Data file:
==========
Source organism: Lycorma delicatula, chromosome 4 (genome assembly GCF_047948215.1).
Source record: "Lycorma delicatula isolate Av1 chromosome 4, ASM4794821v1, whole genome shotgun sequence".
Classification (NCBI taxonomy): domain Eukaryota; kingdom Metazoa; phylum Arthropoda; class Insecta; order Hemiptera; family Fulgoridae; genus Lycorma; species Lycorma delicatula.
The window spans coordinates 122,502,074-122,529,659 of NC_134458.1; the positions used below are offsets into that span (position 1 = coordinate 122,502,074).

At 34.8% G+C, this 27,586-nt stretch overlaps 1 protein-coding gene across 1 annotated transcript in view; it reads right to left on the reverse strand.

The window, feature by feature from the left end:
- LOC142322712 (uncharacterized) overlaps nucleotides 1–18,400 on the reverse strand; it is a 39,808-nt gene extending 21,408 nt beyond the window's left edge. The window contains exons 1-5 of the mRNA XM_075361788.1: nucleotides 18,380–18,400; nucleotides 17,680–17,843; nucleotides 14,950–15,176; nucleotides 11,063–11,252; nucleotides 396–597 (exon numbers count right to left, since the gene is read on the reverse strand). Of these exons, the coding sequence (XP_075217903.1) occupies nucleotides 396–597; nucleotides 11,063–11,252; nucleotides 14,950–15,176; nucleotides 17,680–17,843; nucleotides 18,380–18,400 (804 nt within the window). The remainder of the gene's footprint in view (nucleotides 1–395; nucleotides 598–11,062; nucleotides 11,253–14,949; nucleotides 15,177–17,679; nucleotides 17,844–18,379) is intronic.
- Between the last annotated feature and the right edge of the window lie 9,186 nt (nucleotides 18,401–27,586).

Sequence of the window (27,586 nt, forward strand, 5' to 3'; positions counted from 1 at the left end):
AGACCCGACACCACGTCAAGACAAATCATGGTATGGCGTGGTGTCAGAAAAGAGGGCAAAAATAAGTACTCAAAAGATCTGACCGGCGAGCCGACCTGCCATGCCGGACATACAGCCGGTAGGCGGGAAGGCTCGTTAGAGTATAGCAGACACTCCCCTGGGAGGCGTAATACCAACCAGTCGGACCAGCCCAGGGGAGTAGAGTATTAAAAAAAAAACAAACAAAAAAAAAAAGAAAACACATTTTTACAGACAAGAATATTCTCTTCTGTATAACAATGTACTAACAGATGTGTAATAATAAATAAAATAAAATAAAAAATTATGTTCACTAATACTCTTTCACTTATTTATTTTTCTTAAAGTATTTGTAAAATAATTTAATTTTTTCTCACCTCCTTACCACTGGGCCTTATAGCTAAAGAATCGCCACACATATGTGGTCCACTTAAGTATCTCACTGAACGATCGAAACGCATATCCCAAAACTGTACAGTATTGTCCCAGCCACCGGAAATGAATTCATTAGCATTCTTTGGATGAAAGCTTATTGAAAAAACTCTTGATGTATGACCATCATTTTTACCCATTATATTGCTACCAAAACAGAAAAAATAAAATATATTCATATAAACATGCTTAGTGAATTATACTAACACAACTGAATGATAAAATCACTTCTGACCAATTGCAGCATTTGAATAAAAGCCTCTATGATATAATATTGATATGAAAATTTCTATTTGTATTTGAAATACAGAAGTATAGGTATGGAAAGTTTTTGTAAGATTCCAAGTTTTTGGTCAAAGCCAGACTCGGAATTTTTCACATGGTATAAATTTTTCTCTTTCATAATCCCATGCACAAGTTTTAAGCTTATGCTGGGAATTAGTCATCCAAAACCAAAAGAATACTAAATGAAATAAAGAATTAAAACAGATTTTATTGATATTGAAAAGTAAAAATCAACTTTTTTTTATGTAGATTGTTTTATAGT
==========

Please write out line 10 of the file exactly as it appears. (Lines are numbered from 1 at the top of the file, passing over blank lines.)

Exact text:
AGACCCGACACCACGTCAAGACAAATCATGGTATGGCGTGGTGTCAGAAAAGAGGGCAAAAATAAGTACTCAAAAGATCTGACCGGCGAGCCGACCTGCCATGCCGGACATACAGCCGGTAGGCGGGAAGGCTCGTTAGAGTATAGCAGACACTCCCCTGGGAGGCGTAATACCAACCAGTCGGACCAGCCCAGGGGAGTAGAGTATTAAAAAAAAAACAAACAAAAAAAAAAAGAAAACACATTTTTACAGACAAGAATATTCTCTTCTGTATAACAATGTACTAACAGATGTGTAATAATAAATAAAATAAAATAAAAAATTATGTTCACTAATACTCTTTCACTTATTTATTTTTCTTAAAGTATTTGTAAAATAATTTAATTTTTTCTCACCTCCTTACCACTGGGCCTTATAGCTAAAGAATCGCCACACATATGTGGTCCACTTAAGTATCTCACTGAACGATCGAAACGCATATCCCAAAACTGTACAGTATTGTCCCAGCCACCGGAAATGAATTCATTAGCATTCTTTGGATGAAAGCTTATTGAAAAAACTCTTGATGTATGACCATCATTTTTACCCATTATATTGCTACCAAAACAGAAAAAATAAAATATATTCATATAAACATGCTTAGTGAATTATACTAACACAACTGAATGATAAAATCACTTCTGACCAATTGCAGCATTTGAATAAAAGCCTCTATGATATAATATTGATATGAAAATTTCTATTTGTATTTGAAATACAGAAGTATAGGTATGGAAAGTTTTTGTAAGATTCCAAGTTTTTGGTCAAAGCCAGACTCGGAATTTTTCACATGGTATAAATTTTTCTCTTTCATAATCCCATGCACAAGTTTTAAGCTTATGCTGGGAATTAGTCATCCAAAACCAAAAGAATACTAAATGAAATAAAGAATTAAAACAGATTTTATTGATATTGAAAAGTAAAAATCAACTTTTTTTTATGTAGATTGTTTTATAGT